What do you think happens after someone dies?
It’s interesting that we here in America seem to act like death isn’t a reality. I often get the impression that most American’s simply avoid the topic. I wonder if most people believe that as long as they don’t think about it or talk about it, it won’t happen.
My dad, Frank Grolimund, died when I was 34. He was 62. He died from a glioblastoma brain tumor. At the time, I didn’t recognize how young we both were. Now that my age has passed his by several years, I am fully aware of how young he was. The diagnosis was a mystery to us and to him. They did the surgery and then we had one meeting with his doctor who explained to us that my dad would be alright for a short while and then the tumor would return. He didn’t explain what that meant but we knew it wasn’t a good thing. He never told us, “He’s going to die.” I’m not sure we would have heard him or believed him. My dad was not in the room for this conference and no one came to offer us guidance about how to deal with all this. He died about 18 months after the surgery. His death had a profound effect on my life. I don’t think I ever stopped thinking about death after he died. He had such a zest for life. It was remarkable! He was my hero and I loved him dearly. It’s been over 30 years and it still makes my heart ache that he’s no longer on this earth.
My father-in-law also died of a glioblastoma brain tumor. It was 20 years later but not much had changed except now we knew what it was and we knew what the doctor meant when he told us after the surgery that it would return. I, for one, had no doubt about what the doctor was telling us. My father-in-law, Joe Costa, fought a valiant battle with his wife, Yolanda next to him every step of the way. He too died about 18 months after his diagnosis. He too was a remarkable man very much loved by his family and many friends.
Yes, I have many other friends and relatives who have died but these two men were dearest to me. My father’s death left me with a sense of urgency. I fully recognized that I didn’t want to miss a thing. I also don’t put many dreams on hold. One of the questions in my monthly review is, “What did you want to do that you didn’t get to do?” I must admit most months I don’t have an answer to the question. Most months if I had something I wanted to do, I went and did it. I know there may not be a next month. That was the gift I was left with after my father’s death. I was left with an awareness of how important life is today. I’ve been gifted with the appreciation of the people I love and how fragile their existences are.
Sometimes there are concentrated periods of time when death is more present than others. There was one two week period in my life when I received notice of two friends dying, the mother of another friend & the sister-in-law of another. During that time, I was also invited to sing for our church’s Resurrection Choir. The funeral was for a 75 year old woman. I kept it together until the dead woman’s daughter hugged her father and the deceased’s husband of 57 years. 57 years! That’s a lifetime. How does one go on? How do widows and widowers do it? How do parents who lose a child continue to live?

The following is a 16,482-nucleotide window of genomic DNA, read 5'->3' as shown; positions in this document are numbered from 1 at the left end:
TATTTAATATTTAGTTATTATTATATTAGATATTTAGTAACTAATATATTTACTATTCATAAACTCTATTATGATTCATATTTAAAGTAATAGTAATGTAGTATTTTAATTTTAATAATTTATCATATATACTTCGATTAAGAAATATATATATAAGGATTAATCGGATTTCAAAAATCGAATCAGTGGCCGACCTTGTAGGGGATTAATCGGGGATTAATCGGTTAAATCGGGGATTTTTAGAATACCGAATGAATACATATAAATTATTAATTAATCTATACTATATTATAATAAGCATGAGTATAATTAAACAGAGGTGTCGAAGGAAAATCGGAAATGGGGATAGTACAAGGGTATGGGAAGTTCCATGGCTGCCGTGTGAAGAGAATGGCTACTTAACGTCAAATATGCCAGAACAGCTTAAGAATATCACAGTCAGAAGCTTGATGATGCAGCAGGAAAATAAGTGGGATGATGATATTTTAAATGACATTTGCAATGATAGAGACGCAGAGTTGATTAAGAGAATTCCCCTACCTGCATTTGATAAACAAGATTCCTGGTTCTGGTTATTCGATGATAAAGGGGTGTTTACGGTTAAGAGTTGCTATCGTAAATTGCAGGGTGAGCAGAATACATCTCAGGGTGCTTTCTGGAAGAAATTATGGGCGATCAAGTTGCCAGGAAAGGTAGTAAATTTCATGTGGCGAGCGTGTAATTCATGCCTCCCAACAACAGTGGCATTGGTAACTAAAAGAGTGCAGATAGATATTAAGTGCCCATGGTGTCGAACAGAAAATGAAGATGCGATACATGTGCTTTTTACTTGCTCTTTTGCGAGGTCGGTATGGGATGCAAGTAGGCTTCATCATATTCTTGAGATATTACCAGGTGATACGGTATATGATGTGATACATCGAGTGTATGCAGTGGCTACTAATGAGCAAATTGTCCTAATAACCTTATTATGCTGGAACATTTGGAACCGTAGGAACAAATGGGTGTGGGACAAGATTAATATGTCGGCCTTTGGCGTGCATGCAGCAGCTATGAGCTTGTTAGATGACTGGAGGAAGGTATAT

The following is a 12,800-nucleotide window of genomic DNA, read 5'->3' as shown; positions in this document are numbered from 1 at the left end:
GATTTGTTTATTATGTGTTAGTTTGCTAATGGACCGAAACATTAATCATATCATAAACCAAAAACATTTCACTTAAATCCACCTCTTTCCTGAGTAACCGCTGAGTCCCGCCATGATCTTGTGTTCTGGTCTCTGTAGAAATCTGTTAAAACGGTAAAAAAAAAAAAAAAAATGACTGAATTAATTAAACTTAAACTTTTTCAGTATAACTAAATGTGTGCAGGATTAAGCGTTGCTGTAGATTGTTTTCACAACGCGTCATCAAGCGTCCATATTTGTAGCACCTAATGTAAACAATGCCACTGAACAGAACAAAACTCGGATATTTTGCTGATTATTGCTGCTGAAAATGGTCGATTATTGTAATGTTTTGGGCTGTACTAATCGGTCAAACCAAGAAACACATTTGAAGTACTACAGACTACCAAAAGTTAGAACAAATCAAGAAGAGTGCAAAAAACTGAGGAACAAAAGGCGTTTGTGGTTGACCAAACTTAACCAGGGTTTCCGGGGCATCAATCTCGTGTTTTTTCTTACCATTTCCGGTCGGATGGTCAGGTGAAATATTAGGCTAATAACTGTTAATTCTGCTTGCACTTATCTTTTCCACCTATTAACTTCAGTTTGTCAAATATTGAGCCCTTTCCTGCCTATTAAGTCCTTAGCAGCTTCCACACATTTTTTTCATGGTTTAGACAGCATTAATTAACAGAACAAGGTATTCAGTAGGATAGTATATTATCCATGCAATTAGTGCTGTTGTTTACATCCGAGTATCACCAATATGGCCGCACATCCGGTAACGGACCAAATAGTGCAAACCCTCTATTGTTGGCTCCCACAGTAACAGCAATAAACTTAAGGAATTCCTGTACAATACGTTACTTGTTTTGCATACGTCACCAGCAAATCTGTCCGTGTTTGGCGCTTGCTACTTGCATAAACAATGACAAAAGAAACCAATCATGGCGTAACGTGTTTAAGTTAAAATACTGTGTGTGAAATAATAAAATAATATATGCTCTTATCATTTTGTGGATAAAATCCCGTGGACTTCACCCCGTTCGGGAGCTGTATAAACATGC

I did my Masters in Social Work training at Hospice of Wake County. I was one of the bereavement counselors. I had been a patient care volunteer for years and was very excited to be accepted into their organization. What I observed during my time with Hospice and have continued to see is that people heal from grief. Some people heal more quickly than others but at some point people get back to living their lives. It’s actually one of the Five Stages of Grief, first introduced by Elisabeth Kübler-Ross in her book On Death and Dying. It’s the last stage, “acceptance.”
In the Irish movie, A Shine of Rainbows a widower is left with the care of a young boy that his wife was in the process of adopting. The young woman who dies loved color. She herself had red hair and bright green eyes and she wore bright rainbow colored clothing and decorated her home with lots of bright colors. One day the young boy comes home from school to a house denuded of all the woman’s things. The husband has gathered them all together and is burning them. The young boy runs to the fire and saves his “mom’s” favorite scarf. They grieved in two very different ways. One was trying to erase all his memories (which, of course, one cannot do) and the other was trying to hold onto all of them (which, of course, one cannot do). Eventually, they find healing. They find it by sharing the love they both have for their dead loved one. They come full circle and you can see them entering the final stage of grief, healing is taking place.
That was the wonderful part of being a bereavement counselor, I could see people heal. It left me with such a sense of hope. There are so many strong, brave, loving people who have suffered such loss and grief but who manage to continue to live full, rich lives. It’s inspirational.
For me, the greatest gift my faith has given me is a belief in the afterlife or perhaps a better phrase is the eternal-life. I believe we are pure spirit and while our bodies die, our spirits live on. In The Power of Positive Thinking, Norman Vincent Peale writes, “Another profoundly curative element in the prescription for heartache is to gain a sound and satisfying philosophy of life and death and deathlessness. When I gained the unshakable belief that there is no death, that all life is indivisible, that the here and the hereafter are one, that time and eternity are inseparable, that this is one unobstructed universe, then I found the most satisfying and convincing philosophy of my entire life.” I too believe as he does. While the heartache of losing a loved one can be unbearable, the belief that they are not gone, but in a place I cannot yet be, brings me comfort and with that comfort, acceptance.